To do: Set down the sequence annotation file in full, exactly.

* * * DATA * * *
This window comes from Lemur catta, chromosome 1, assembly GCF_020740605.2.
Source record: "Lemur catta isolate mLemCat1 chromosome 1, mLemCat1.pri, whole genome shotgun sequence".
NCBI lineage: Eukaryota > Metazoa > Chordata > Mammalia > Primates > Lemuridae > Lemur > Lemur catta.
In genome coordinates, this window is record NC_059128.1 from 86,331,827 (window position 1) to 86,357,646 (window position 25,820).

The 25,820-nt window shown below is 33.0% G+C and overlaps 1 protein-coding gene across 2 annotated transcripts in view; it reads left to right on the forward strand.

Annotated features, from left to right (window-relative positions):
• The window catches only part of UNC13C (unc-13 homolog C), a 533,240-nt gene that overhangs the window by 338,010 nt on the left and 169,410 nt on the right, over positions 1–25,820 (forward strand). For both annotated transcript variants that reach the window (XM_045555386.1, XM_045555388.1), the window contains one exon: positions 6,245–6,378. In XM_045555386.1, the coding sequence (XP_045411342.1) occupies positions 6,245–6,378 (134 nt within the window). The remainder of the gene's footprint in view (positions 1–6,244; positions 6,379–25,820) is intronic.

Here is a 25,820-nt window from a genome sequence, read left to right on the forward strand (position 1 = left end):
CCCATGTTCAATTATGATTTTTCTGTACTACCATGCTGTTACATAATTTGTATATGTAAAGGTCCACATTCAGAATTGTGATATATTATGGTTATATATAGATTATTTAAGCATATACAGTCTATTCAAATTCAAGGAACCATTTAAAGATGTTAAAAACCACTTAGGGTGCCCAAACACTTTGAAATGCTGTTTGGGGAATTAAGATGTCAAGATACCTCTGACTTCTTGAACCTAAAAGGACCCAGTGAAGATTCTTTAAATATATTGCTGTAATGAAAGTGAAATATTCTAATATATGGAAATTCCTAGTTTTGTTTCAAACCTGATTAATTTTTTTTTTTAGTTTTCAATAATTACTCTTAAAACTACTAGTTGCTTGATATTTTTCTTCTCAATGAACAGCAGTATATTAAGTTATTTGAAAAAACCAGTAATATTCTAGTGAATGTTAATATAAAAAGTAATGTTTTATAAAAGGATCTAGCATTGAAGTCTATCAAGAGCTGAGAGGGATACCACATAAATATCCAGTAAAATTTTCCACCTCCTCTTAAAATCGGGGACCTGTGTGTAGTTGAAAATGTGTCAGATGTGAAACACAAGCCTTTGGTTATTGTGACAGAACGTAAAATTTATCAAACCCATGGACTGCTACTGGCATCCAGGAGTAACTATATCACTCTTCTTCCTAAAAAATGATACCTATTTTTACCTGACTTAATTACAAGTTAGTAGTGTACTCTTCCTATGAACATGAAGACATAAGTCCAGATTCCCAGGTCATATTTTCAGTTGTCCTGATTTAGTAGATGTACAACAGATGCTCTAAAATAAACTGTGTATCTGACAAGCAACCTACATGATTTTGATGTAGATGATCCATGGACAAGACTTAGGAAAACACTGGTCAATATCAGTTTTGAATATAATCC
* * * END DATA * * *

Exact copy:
This window comes from Lemur catta, chromosome 1, assembly GCF_020740605.2.
Source record: "Lemur catta isolate mLemCat1 chromosome 1, mLemCat1.pri, whole genome shotgun sequence".
NCBI lineage: Eukaryota > Metazoa > Chordata > Mammalia > Primates > Lemuridae > Lemur > Lemur catta.
In genome coordinates, this window is record NC_059128.1 from 86,331,827 (window position 1) to 86,357,646 (window position 25,820).

The 25,820-nt window shown below is 33.0% G+C and overlaps 1 protein-coding gene across 2 annotated transcripts in view; it reads left to right on the forward strand.

Annotated features, from left to right (window-relative positions):
• The window catches only part of UNC13C (unc-13 homolog C), a 533,240-nt gene that overhangs the window by 338,010 nt on the left and 169,410 nt on the right, over positions 1–25,820 (forward strand). For both annotated transcript variants that reach the window (XM_045555386.1, XM_045555388.1), the window contains one exon: positions 6,245–6,378. In XM_045555386.1, the coding sequence (XP_045411342.1) occupies positions 6,245–6,378 (134 nt within the window). The remainder of the gene's footprint in view (positions 1–6,244; positions 6,379–25,820) is intronic.

Here is a 25,820-nt window from a genome sequence, read left to right on the forward strand (position 1 = left end):
CCCATGTTCAATTATGATTTTTCTGTACTACCATGCTGTTACATAATTTGTATATGTAAAGGTCCACATTCAGAATTGTGATATATTATGGTTATATATAGATTATTTAAGCATATACAGTCTATTCAAATTCAAGGAACCATTTAAAGATGTTAAAAACCACTTAGGGTGCCCAAACACTTTGAAATGCTGTTTGGGGAATTAAGATGTCAAGATACCTCTGACTTCTTGAACCTAAAAGGACCCAGTGAAGATTCTTTAAATATATTGCTGTAATGAAAGTGAAATATTCTAATATATGGAAATTCCTAGTTTTGTTTCAAACCTGATTAATTTTTTTTTTTAGTTTTCAATAATTACTCTTAAAACTACTAGTTGCTTGATATTTTTCTTCTCAATGAACAGCAGTATATTAAGTTATTTGAAAAAACCAGTAATATTCTAGTGAATGTTAATATAAAAAGTAATGTTTTATAAAAGGATCTAGCATTGAAGTCTATCAAGAGCTGAGAGGGATACCACATAAATATCCAGTAAAATTTTCCACCTCCTCTTAAAATCGGGGACCTGTGTGTAGTTGAAAATGTGTCAGATGTGAAACACAAGCCTTTGGTTATTGTGACAGAACGTAAAATTTATCAAACCCATGGACTGCTACTGGCATCCAGGAGTAACTATATCACTCTTCTTCCTAAAAAATGATACCTATTTTTACCTGACTTAATTACAAGTTAGTAGTGTACTCTTCCTATGAACATGAAGACATAAGTCCAGATTCCCAGGTCATATTTTCAGTTGTCCTGATTTAGTAGATGTACAACAGATGCTCTAAAATAAACTGTGTATCTGACAAGCAACCTACATGATTTTGATGTAGATGATCCATGGACAAGACTTAGGAAAACACTGGTCAATATCAGTTTTGAATATAATCC